Martha Honey, a US journalist who conducted an 18-month investigation
into the incident along with her husband Tony Avirgan who was injured
in the blast, concurred with the premise.
The more indications
there are, the more there is the real sense of a lack of resolution,
and the trail points to both the CIA and the Sandinistas. My guess is
it involved both sides.
That contradictory convergence of interests, together with the
ineptness of execution, eventually rose out of subtext to become the
story itself. John McPhaul, managing editor of The Tico Times in
1984, told the paper,
La Penca really seemed to have a double
dimension. There was La Penca the despicable crime and terrorist act,
and La Penca the political sideshow. At times during the course of
the La Penca investigation many seemed more interested in pinning the
crime on one side or the other than in bringing the facts to light and
letting them speak for themselves.
Eventually, the person who planted the bomb was identified by name. He was, according to a Miami Herald investigative report nearly a decade later, a member of a pro-Sandinista Argentine group. His name was Vital Roberto Gaguine. He was reportedly killed in a 1989 attack on an Argentine military base. At La Penca, Gaguine was posing as a journalist with the stolen passport of a Dane named Per Anker Hansen. The association between the perpetrator and the FSLN led the Herald reporter, Juan Tamayo, to conclude that the Sandinistas were solely responsible.
But that conclusion has not found universal acceptance among those
still working on to the case. Guido said,
About the real identity
of Per Anker Hansen, I still have some doubts.
Summing the efforts at solving the crime to date, Robert Rivard,
Newsweek magazine's Central American bureau chief at the time of
the bombing, told The Tico Times,
La Penca was an unjustifiable act
of terror, and there is blame enough for all the region's players
to bear: the Sandinistas and the US intelligence community, each of
whom believed their ends justified the means; Eden Pastora, a weekend
revolutionary propped up by the Reagan administration, who saw to his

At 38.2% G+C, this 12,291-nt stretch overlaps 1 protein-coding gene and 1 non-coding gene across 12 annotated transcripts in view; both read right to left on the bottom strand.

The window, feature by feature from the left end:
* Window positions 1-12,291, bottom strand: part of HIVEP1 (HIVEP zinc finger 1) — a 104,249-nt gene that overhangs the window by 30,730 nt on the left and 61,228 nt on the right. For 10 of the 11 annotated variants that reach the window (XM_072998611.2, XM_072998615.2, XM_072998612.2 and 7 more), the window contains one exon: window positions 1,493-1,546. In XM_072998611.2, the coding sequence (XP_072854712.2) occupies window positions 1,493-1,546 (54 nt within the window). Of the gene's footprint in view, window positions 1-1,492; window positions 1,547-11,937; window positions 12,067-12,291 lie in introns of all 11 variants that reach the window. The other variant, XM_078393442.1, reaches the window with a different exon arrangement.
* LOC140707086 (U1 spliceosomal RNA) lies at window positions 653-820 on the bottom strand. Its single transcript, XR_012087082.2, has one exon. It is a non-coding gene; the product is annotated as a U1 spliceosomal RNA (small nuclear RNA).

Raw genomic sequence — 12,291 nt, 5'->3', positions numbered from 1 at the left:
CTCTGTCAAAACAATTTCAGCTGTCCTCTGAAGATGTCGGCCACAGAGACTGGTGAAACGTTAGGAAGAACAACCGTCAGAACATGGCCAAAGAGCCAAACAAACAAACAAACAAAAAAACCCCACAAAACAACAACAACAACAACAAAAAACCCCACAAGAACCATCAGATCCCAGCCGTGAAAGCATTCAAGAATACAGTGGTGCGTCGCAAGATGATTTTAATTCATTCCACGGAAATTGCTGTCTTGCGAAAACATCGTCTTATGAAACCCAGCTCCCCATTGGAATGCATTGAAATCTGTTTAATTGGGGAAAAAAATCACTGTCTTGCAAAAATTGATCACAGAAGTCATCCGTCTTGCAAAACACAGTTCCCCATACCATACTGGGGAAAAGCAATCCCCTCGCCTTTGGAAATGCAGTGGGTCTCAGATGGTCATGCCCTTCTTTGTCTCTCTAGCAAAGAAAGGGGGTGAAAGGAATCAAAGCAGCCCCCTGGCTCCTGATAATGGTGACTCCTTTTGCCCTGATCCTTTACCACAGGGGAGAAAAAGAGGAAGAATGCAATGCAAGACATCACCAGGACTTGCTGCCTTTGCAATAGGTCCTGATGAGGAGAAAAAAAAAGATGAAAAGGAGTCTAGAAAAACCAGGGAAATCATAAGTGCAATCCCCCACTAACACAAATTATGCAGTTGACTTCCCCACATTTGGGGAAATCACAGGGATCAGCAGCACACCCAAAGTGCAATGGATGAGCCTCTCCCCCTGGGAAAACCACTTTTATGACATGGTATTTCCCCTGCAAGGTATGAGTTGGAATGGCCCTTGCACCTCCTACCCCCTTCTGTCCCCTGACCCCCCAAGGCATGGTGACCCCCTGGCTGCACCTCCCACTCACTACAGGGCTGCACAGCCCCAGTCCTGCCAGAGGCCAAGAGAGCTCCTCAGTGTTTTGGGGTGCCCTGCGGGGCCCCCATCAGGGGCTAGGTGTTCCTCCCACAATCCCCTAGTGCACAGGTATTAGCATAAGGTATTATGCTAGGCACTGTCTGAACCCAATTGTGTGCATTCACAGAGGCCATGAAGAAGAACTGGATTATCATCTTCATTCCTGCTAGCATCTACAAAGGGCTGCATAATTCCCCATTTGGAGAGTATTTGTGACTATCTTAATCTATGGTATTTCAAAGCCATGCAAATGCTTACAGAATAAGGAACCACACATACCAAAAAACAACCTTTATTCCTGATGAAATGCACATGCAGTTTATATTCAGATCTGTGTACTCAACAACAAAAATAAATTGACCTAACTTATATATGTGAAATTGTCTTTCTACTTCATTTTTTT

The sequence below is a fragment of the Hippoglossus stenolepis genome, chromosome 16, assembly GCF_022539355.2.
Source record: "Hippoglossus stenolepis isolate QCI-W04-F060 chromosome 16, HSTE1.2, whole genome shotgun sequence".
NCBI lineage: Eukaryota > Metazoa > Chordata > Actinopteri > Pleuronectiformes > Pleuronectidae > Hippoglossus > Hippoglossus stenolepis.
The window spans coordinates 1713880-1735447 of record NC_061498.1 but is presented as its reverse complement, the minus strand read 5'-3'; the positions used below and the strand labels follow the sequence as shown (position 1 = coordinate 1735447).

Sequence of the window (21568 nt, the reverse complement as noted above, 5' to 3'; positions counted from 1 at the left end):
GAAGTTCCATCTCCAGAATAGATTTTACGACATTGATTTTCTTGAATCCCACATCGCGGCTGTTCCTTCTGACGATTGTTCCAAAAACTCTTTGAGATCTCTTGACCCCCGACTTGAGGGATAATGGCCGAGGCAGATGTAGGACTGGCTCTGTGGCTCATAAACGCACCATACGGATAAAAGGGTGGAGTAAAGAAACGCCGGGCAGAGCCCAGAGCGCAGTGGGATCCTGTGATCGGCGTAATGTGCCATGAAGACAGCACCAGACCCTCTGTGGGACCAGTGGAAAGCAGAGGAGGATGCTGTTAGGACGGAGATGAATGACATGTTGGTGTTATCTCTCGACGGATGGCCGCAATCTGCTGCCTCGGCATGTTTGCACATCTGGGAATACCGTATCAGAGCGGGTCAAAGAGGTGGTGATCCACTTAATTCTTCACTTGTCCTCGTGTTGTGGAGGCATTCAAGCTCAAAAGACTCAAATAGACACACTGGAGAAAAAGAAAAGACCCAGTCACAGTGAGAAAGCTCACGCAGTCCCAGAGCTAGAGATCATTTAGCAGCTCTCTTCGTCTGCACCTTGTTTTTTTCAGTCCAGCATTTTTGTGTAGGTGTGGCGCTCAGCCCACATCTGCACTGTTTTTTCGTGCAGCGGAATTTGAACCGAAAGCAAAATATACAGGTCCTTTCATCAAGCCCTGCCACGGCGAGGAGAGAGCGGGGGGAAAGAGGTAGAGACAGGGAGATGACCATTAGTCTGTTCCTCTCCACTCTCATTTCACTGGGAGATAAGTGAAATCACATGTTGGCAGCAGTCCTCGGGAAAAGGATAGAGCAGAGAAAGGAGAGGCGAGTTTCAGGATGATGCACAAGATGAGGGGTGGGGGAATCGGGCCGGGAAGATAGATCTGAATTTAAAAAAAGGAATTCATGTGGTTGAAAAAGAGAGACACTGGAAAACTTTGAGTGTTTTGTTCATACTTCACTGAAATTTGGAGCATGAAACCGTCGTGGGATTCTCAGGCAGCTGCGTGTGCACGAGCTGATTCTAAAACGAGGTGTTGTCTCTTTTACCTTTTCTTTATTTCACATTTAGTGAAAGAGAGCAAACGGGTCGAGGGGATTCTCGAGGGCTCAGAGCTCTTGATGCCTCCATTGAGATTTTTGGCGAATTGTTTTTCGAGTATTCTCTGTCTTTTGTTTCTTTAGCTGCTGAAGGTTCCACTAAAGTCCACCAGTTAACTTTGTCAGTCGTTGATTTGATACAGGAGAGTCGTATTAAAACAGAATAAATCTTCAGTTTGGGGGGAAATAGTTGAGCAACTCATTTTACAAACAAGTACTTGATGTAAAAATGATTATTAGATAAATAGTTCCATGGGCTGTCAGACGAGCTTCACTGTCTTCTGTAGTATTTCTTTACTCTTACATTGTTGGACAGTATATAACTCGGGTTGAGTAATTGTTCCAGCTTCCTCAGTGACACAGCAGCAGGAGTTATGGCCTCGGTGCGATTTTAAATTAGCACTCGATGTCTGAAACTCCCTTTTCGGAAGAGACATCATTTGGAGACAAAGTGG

own evacuation from the jungle while Linda Frazier was left behind to
bleed to death; and even Costa Rica, which turned a blind eye to so
much covert activity on its own soil.
Linda Frazier's husband Joe Frazier, an Associated Press
correspondent in the region for decades, has suspicions running long
and deep. The US Embassy marked the anniversary with a denial of any
involvement in La Penca, but Frazier, remembering the Reagan years in
Central America, said,
I don't think the United States has done
anything at all to attempt to find out what happened. Under the
administration at the time, it couldn't have cared less.
Frazier said his suspicion of US involvement has grown through the
years. He recounted an incident.
I was talking to a former [US]
ambassador to Honduras, and we were discussing [La Penca] and he
asked, 'Do you think we did it?' and I said, 'I think you
certainly knew about it, and probably signed off on it,' and he
was silent, didn't say a word.
Attorney General Dall'Anese concluded in his letter to Echandi,
In this situation, the appropriate thing is to maintain an open
investigation awaiting evidence that could come to lessen the
uncertainty of the process, because given the gravity of the acts, it
is not acceptable to close the investigation at the moment.
The La Penca bombing ranks among the very smallest of incidents of violent death that mark the Reagan legacy in Central America, but along with the thousands who mourn their dead in Nicaragua, El Salvador, and Guatemala, reporters, too, remember their own. [Sources: williambowles.info, 06/07/91; La Prensa (Nicaragua), The Tico Times (Costa Rica), 04/13/04; NotiMex, 06/14/04]